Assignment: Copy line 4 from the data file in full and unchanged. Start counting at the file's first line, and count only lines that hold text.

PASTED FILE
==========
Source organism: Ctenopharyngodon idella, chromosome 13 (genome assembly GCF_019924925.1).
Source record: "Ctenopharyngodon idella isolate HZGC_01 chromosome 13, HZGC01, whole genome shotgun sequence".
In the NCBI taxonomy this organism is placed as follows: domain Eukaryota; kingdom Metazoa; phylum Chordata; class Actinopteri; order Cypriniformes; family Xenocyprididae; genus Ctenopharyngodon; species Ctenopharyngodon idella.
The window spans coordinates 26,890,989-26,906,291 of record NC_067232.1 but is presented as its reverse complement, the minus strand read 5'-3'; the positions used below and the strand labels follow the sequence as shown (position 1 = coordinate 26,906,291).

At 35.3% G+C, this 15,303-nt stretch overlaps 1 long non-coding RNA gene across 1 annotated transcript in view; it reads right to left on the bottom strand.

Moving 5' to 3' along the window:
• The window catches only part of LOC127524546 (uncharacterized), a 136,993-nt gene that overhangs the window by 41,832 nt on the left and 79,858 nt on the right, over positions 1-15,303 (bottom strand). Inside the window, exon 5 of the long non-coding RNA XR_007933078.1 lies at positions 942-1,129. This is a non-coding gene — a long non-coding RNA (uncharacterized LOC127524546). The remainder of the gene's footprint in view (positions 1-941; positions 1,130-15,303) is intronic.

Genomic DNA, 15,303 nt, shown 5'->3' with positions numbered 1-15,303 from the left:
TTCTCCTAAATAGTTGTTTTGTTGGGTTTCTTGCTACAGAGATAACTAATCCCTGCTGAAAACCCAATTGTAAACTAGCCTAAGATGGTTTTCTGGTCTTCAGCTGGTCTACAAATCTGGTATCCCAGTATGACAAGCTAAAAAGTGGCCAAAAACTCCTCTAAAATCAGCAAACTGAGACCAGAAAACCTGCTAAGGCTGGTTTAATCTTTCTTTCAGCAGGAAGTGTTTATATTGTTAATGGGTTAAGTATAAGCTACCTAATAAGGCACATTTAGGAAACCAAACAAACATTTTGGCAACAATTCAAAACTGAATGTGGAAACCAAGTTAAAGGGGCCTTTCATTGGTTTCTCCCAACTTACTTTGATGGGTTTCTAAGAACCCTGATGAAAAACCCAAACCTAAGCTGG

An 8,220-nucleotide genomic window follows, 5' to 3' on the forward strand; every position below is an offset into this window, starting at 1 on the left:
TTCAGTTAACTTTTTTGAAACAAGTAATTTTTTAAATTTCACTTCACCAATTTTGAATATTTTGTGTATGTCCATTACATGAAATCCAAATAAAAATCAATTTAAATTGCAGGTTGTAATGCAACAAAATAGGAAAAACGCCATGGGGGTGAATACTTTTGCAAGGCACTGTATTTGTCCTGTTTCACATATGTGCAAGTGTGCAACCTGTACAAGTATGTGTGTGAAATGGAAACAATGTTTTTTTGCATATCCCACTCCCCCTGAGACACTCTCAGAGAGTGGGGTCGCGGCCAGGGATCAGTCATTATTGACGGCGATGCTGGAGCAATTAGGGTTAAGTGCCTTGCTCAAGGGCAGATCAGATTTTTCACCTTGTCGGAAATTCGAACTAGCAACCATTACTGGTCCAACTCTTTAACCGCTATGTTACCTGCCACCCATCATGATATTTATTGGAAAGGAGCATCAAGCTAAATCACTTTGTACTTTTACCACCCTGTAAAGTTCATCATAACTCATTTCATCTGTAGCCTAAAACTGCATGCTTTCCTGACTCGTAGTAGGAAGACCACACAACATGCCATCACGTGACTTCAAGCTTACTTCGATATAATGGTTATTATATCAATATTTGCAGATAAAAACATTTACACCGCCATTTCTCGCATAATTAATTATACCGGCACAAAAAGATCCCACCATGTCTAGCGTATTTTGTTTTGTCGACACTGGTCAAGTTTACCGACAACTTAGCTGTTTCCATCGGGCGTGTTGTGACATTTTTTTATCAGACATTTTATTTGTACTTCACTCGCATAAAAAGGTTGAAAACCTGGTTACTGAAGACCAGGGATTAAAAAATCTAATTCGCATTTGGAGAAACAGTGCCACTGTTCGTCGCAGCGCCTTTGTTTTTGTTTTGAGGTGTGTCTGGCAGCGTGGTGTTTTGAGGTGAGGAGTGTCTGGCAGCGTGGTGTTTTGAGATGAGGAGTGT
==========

The window spans coordinates 26,890,989-26,906,291 of record NC_067232.1 but is presented as its reverse complement, the minus strand read 5'-3'; the positions used below and the strand labels follow the sequence as shown (position 1 = coordinate 26,906,291).